Category Archives: Unit testing

Unit testing Sitecore Webforms? It’s possible with the MVP pattern.

As I have described in my previous post about unit testing with Sitecore MVC, unit testing with Sitecore MVC is possible. To make that easy/possible you have to abstract some of the Sitecore classes away into a wrapper. You quickly get used to the fact that the common sitecore classes are abstracted away and you are programming against a wrapper.

One of the perks of MVC as opposed to Webforms development is that is is easy to unit test. This is partially due to the fact that the controls of a Webforms page or control are directly accessed in the code behind. To make a Webforms project more unit testable, you can implement the MVP pattern.

The Model-View-Presenter pattern (or MVP)

I am not stating that is is easy to unit test a Webforms project, but when choosing the right pattern for the job it can be done. The Model-View-Presenter pattern (MVP) is my pattern of choice for this matter. It does a nice job of separating the logic from the presentation. When using the MVP pattern I use the WebformsMVP framework which can be easily installed using Nuget.

Example

I have created a simple example in which I want to have a Usercontrol that contains an image and an image description. If no image is available I want the image to be hidden.

The Model

The model we are using to provide the data to the view looks like this:

public class MediaImageModel
{
    public string Image { get; set; }

    public bool ShowImage
    {
        get { return !string.IsNullOrEmpty(Image); }
    }

    public string ImageDescription { get; set; }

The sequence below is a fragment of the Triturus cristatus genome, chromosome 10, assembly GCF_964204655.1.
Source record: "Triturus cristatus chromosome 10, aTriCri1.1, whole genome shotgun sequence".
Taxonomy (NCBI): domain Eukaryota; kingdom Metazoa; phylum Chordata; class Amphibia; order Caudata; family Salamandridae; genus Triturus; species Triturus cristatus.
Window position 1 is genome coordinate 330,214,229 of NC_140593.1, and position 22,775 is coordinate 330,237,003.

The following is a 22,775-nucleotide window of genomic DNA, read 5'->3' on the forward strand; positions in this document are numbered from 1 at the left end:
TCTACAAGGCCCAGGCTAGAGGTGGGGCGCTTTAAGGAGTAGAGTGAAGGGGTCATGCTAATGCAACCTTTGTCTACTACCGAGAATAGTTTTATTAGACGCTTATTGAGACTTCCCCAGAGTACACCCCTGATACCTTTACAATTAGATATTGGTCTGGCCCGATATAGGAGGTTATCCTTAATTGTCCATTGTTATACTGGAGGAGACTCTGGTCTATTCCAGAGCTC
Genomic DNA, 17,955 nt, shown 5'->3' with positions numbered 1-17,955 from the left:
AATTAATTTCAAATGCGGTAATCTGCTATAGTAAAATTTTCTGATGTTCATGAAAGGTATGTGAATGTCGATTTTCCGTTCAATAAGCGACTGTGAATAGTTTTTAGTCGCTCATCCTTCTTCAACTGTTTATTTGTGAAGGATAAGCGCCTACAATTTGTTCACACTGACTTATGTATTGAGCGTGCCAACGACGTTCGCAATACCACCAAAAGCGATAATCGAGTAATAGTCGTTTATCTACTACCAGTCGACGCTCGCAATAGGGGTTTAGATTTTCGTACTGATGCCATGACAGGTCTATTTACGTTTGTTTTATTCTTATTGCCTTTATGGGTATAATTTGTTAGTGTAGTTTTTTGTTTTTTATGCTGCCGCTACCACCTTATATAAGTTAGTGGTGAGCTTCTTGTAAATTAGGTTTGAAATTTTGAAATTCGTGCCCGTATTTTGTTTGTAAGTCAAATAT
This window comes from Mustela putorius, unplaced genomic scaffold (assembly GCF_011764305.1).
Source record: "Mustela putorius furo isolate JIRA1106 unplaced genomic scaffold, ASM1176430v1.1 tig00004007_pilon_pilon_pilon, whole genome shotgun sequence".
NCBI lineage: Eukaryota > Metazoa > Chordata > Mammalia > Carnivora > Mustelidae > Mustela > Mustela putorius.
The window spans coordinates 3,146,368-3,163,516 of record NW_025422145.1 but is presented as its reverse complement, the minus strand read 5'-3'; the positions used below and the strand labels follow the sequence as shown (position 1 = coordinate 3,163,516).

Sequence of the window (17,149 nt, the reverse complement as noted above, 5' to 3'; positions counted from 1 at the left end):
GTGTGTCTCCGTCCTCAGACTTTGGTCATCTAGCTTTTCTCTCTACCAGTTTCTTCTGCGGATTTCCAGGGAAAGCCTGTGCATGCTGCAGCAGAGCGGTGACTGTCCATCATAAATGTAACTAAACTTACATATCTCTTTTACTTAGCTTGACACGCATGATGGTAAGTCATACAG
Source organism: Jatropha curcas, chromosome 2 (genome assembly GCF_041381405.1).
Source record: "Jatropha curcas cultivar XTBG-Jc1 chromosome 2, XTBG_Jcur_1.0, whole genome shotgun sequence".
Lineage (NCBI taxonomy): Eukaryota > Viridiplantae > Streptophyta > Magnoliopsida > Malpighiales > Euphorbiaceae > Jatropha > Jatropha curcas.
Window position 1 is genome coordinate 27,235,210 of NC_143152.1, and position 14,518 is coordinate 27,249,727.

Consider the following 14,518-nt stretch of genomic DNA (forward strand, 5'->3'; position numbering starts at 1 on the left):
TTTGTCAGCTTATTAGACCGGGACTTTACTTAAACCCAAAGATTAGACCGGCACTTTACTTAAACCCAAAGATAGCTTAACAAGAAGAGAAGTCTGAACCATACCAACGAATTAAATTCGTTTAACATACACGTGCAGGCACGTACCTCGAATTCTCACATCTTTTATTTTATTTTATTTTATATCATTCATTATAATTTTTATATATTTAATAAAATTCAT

}

The Image property contains the image url.

The Presenter

The presenter manipulates the model and handles the user interaction if necessary which is not the case here.

public class MediaImagePresenter : Presenter<IView<MediaImageModel>>
{
    private readonly ISitecoreContext sitecoreContext;

    public MediaImagePresenter(IView<MediaImageModel> view, ISitecoreContext context)
        : base(view)
    {
        sitecoreContext = context;
        this.View.Load += Load;
    }

    public void Load(object sender, EventArgs e)
    {
        IMediaImageItem model = sitecoreContext.CurrentItem as IMediaImageItem;

        this.View.Model.Image = model.Image.Url;
        this.View.Model.ImageDescription = model.ImageDescription.RenderedValue;
    }
}

The presenter take a view that uses a model of type MediaImageModel. The constructor takes a view which is injected by the WebformsMvp framework. It also takes a context of type ISitecoreContext which is injected using Unity.

this.View.Load

is a method that is fired during the Load event. Since I am still using Synthesis to access the items through generated interface representations of that template, the current item is cast to the IMediaImageItem interface.

The View – codebehind

public partial class MediaImage : MvpUserControl<MediaImageModel>
{}

This control inherits from MvpUserControl which uses a MediaImageModel. Through conventions the WebformsMvp framework links the MediaImagePresenter to the MediaImage control.

The View – markup

<asp:Image runat="server" ID="Image" Visible="<%#Model.ShowImage %>" ImageUrl="<%#Model.Image %>"/>
<asp:Literal runat="server" ID="ImageDescription" Text="<%#Model.ImageDescription %>"/>

The load event in the presenter is fired. After that the public property Model is filled and available in the markup.
All done…except for the unit testing part.

Unit testing

Since we have now separated the logic from the presentation we can determine if the model is filled according to our specifications. to test this I have created three unit tests.

public partial class MediaImage : MvpUserControl<MediaImageModel>